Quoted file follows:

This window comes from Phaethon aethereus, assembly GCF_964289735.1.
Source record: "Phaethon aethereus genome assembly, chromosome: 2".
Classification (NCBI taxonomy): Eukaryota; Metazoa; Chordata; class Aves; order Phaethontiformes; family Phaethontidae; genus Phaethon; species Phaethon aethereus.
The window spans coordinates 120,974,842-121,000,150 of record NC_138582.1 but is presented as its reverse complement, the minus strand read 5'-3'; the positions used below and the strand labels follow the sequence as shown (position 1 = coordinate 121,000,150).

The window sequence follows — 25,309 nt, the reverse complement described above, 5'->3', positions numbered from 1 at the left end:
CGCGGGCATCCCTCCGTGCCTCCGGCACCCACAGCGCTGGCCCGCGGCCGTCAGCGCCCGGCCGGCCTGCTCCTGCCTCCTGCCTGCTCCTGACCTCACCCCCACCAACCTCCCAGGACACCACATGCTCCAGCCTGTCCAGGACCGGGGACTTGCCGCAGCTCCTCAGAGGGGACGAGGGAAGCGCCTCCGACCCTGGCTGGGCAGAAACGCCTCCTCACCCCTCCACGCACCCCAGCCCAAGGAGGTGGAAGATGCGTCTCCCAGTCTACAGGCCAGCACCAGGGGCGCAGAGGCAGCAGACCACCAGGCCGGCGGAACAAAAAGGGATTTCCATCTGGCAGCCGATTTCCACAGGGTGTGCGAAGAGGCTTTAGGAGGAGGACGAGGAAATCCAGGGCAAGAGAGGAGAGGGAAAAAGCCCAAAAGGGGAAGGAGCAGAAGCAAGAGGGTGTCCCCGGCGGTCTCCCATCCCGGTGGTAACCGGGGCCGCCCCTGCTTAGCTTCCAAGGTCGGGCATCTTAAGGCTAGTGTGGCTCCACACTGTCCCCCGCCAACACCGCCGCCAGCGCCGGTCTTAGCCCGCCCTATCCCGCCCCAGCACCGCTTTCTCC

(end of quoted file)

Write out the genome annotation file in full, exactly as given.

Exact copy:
This window comes from Phaethon aethereus, assembly GCF_964289735.1.
Source record: "Phaethon aethereus genome assembly, chromosome: 2".
Classification (NCBI taxonomy): Eukaryota; Metazoa; Chordata; class Aves; order Phaethontiformes; family Phaethontidae; genus Phaethon; species Phaethon aethereus.
The window spans coordinates 120,974,842-121,000,150 of record NC_138582.1 but is presented as its reverse complement, the minus strand read 5'-3'; the positions used below and the strand labels follow the sequence as shown (position 1 = coordinate 121,000,150).

The window sequence follows — 25,309 nt, the reverse complement described above, 5'->3', positions numbered from 1 at the left end:
CGCGGGCATCCCTCCGTGCCTCCGGCACCCACAGCGCTGGCCCGCGGCCGTCAGCGCCCGGCCGGCCTGCTCCTGCCTCCTGCCTGCTCCTGACCTCACCCCCACCAACCTCCCAGGACACCACATGCTCCAGCCTGTCCAGGACCGGGGACTTGCCGCAGCTCCTCAGAGGGGACGAGGGAAGCGCCTCCGACCCTGGCTGGGCAGAAACGCCTCCTCACCCCTCCACGCACCCCAGCCCAAGGAGGTGGAAGATGCGTCTCCCAGTCTACAGGCCAGCACCAGGGGCGCAGAGGCAGCAGACCACCAGGCCGGCGGAACAAAAAGGGATTTCCATCTGGCAGCCGATTTCCACAGGGTGTGCGAAGAGGCTTTAGGAGGAGGACGAGGAAATCCAGGGCAAGAGAGGAGAGGGAAAAAGCCCAAAAGGGGAAGGAGCAGAAGCAAGAGGGTGTCCCCGGCGGTCTCCCATCCCGGTGGTAACCGGGGCCGCCCCTGCTTAGCTTCCAAGGTCGGGCATCTTAAGGCTAGTGTGGCTCCACACTGTCCCCCGCCAACACCGCCGCCAGCGCCGGTCTTAGCCCGCCCTATCCCGCCCCAGCACCGCTTTCTCC